*. Comedy doesn’t age well, but I don’t think that’s the real problem with this one. The timing just seems off throughout. And I’m not sure the material was that good to begin with.
*. It’s billed as a gangster comedy, but what it plays like is a bedroom farce without the sex. We have all those doors opening and closing and different people coming out of them upstairs, just narrowly missing each other most of the time, or spying on what’s going on.
*. Also part of the farce set-up is the social satire. The Marcos are nouveau riche, a family of proto-Sopranos or Prohibition-era Beverly Hillbillies. This is a comic stand-by, and it works well enough here contrasting high and low, criminal and legit.
*. I especially like all the cues were given for how full Marco is of himself as the Big Man. Note how often he refers to himself in the third person, and how both the outer and the inner door of his office are branded with “Mr. Marko” in brass letters.
*. I know it’s unfair to appeal to probability in a piece of fluff like this, but how likely would it be that Marko, who admittedly doesn’t drink beer, to literally have no idea what his beer tastes like, even after four years of running a legit brewery?
*. Yes, that’s the Wicked Witch of the West herself, Margaret Hamilton, playing the orphanage director Mrs. Cagle. You can’t mistake that nose anywhere.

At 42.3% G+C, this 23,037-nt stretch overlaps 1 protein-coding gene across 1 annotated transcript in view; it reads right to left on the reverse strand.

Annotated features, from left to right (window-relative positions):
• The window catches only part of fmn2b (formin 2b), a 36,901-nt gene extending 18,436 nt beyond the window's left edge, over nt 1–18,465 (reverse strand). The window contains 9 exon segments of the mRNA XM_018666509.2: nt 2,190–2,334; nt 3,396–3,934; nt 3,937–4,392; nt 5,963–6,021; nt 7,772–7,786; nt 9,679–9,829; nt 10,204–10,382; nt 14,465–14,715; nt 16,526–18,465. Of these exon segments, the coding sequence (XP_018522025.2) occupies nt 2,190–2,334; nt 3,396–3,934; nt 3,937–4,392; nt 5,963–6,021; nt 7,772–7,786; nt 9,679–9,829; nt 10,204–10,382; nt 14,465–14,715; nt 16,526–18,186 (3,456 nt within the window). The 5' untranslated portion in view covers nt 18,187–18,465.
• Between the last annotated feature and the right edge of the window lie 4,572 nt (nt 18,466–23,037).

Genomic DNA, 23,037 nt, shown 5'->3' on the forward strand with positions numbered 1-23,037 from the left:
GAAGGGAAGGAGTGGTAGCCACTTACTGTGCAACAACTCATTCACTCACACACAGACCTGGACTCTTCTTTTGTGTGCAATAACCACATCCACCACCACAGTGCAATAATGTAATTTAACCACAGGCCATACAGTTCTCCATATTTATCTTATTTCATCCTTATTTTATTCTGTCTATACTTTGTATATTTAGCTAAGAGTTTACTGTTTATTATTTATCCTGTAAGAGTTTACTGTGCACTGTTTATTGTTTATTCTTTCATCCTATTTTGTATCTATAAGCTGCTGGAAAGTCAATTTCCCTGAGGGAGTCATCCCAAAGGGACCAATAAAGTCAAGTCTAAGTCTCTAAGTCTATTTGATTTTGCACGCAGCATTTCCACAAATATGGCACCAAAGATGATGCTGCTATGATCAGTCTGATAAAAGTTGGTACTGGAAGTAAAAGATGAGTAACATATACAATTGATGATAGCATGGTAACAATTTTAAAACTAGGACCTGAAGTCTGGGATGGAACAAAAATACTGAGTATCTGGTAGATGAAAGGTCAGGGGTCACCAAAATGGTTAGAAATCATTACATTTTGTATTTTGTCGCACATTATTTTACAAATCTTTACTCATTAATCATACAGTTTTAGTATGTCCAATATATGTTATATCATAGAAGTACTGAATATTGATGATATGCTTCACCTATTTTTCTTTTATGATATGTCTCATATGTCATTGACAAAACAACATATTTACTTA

*. Edward G. Robinson’s star was fading, but he genuinely looks like he’s having fun here with the part of Remy Marco, sending up a part that he had defined earlier in the decade, starting with Little Caesar.
*. A one point Nora tells Remy that Mary has a fiancé, but later in the movie she apparently tells him for the first time about the engagement and he is surprised. A continuity error? I don’t usually care about flagging those, but this one stood out. Especially in a film based on a play, which I would have thought had a tighter script. But there’s also a flub (harder to notice) with the names of the people who receive the various dead bodies.
*. The gang members in their different get-ups (chef, chauffeur, butler) look like the Three Stooges. I think there’s some kind of comic principle at work there, like the one that puts together odd couples (fat guy with thin guy, white guy with black guy). You get a group of three together and they have to be mixed nuts.
*. I’ve seen Willard Parker’s height listed as 6’5″. Robert Sklar on the commentary says 6’4″, but also notes how he looks like he’s 7′ in relation to most of the other actors. I mean, yes, Robinson was very short (perhaps 5’4″), but Parker towers over everyone.
*. The man who topples from the roof at the end is clearly a dummy, and does a perfect landing straight on his head. Nevertheless, we’re told he was only injured. I think that kind of fall would have killed him, or at least turned him into a quadriplegic.
*. The main point of interest I find in the film is its casual attitude toward death. The dead bodies go from being a classless inconvenience, to being made into a joke (treated as gag props), to becoming “merchandise.” And then there is the telephone serenade to the dying man, which is also set up as a joke. I know we’re in the world of farce here, but this strikes me as surprisingly irreverent for the 1930s.